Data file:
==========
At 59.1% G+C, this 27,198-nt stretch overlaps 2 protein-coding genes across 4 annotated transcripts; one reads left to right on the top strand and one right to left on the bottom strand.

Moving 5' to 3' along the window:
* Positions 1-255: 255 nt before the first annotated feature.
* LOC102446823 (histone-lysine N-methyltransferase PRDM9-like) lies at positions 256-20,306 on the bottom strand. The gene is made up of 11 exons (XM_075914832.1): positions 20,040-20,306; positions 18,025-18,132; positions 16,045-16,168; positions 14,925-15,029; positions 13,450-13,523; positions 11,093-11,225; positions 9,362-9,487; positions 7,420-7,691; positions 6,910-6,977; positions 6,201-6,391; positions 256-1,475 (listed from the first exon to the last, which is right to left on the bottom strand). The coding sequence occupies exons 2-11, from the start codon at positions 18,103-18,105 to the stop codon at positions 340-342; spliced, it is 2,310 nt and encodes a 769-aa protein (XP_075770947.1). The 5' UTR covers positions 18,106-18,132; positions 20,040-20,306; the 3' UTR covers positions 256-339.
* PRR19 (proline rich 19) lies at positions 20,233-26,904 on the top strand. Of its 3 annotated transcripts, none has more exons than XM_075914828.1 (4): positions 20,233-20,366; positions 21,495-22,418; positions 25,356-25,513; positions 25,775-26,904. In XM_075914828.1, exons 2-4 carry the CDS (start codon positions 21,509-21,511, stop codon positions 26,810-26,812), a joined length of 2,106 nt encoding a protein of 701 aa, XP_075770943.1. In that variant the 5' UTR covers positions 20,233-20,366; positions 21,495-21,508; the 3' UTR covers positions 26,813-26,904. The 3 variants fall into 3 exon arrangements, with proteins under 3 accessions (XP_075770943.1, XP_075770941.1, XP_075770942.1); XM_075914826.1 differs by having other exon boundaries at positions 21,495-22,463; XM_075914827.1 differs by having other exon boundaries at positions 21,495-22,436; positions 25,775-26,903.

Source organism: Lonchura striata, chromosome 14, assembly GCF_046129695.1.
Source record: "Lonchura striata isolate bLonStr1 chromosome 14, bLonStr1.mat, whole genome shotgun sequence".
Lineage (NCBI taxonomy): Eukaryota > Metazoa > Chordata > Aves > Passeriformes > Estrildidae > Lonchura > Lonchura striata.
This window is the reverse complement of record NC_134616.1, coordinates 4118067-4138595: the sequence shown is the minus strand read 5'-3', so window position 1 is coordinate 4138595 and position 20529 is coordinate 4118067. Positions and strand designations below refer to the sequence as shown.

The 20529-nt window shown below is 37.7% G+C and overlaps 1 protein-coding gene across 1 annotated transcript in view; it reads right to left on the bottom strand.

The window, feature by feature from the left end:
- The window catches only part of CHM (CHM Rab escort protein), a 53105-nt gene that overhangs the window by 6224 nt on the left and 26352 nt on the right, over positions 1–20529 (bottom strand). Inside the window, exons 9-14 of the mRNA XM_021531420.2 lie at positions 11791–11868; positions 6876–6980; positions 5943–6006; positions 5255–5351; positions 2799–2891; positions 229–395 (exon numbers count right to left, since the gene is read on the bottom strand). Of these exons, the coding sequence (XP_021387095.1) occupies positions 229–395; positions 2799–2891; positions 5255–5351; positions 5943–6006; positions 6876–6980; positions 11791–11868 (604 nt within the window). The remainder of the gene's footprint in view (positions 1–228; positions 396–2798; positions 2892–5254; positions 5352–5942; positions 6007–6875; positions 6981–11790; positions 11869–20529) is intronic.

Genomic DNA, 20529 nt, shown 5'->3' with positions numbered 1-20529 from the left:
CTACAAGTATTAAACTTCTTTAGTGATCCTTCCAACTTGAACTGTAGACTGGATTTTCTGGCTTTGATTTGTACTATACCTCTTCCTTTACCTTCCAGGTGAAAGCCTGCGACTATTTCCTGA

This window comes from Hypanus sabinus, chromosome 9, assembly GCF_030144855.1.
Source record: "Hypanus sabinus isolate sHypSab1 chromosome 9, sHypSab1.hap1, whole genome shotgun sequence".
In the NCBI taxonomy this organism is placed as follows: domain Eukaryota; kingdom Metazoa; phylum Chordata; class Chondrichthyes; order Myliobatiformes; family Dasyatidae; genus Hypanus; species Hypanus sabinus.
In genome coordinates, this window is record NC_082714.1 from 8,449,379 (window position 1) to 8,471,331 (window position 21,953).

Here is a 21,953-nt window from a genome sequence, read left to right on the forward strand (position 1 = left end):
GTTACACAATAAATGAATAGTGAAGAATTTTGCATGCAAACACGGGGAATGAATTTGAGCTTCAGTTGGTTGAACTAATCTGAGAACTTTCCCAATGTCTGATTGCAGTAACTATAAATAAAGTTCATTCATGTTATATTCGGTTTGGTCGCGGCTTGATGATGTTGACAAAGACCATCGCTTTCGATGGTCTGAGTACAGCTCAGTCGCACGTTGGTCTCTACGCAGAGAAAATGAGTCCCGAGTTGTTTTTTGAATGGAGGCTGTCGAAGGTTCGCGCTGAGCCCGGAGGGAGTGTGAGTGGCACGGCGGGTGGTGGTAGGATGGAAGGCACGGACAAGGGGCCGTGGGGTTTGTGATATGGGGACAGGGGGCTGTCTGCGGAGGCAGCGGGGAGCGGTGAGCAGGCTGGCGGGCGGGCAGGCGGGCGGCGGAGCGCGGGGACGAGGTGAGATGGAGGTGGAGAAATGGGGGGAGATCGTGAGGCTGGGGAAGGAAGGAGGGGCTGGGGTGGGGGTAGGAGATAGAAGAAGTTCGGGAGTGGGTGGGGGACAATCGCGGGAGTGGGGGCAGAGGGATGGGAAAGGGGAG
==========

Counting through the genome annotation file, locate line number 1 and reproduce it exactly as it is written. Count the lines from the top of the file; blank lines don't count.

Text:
At 59.1% G+C, this 27,198-nt stretch overlaps 2 protein-coding genes across 4 annotated transcripts; one reads left to right on the top strand and one right to left on the bottom strand.